Exercise may improve cognitive skills in fibromyalgia sufferers
November 14, 2011
Dealing with fibromyalgia can be debilitating for some people as it causes constant pain, which can then lead to fatigue and cognitive problems. It has long been said that exercise can improve the pain sufferers have, however researchers from the Fibromyalgia Evaluation and Research Center at Georgetown University Medical Center, wanted to see if it would also improve their memory skills.
To test this, researchers worked with nine women with the disorder. Each was given a baseline image called a functional MRI, as well as memory tests and well-being tests. After this, each woman was taken off of their medicine during the six-week study and instead started up an aerobics program. They took 30-minute classes three days a week.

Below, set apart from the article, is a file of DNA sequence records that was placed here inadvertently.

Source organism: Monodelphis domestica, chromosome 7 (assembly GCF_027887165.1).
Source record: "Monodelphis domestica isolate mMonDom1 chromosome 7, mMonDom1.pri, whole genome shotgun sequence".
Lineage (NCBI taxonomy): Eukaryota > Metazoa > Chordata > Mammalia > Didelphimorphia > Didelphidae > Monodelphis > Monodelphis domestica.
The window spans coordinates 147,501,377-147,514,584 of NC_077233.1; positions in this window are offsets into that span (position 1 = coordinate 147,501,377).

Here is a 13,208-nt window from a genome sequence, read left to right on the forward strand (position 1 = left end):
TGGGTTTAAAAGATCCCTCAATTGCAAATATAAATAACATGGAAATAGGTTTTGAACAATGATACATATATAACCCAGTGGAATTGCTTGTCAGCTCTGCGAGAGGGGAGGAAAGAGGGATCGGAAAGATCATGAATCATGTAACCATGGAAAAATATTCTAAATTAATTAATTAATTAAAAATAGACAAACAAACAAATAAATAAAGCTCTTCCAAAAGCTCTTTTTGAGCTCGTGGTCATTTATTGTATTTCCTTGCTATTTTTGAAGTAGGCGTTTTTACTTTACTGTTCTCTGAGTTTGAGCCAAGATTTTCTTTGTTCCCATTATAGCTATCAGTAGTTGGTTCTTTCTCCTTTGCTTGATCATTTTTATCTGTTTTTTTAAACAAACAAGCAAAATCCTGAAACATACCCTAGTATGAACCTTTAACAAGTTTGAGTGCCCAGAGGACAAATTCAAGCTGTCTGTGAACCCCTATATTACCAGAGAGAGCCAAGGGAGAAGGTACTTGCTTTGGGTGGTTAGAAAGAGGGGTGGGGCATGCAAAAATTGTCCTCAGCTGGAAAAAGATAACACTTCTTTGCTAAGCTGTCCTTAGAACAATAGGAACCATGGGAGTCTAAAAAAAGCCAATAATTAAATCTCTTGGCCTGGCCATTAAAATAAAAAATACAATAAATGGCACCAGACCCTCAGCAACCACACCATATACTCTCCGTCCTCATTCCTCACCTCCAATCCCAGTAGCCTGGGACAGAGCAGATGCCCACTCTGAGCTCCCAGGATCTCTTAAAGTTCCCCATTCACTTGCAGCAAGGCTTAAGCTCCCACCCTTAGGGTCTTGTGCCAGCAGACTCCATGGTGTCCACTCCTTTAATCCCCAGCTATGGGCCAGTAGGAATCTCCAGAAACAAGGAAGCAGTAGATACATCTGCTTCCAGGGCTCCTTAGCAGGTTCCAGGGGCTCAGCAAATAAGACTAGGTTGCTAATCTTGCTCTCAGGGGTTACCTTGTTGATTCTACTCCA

From the results, scientists found that initially, pain increased and cognitive function decreased, though as they study progressed, memory skills improved and pain was found to be reduced. Researchers were quick to point out that not all sufferers can work out so this isn't a solution for everyone with the disorder, though it may help some people.
Seniors living at home who suffer from fibromyalgia may benefit from installing a medical alert system into their homes. This way, should they fall while exercising or have another problem due to their condition, they'll be able to call for help immediately.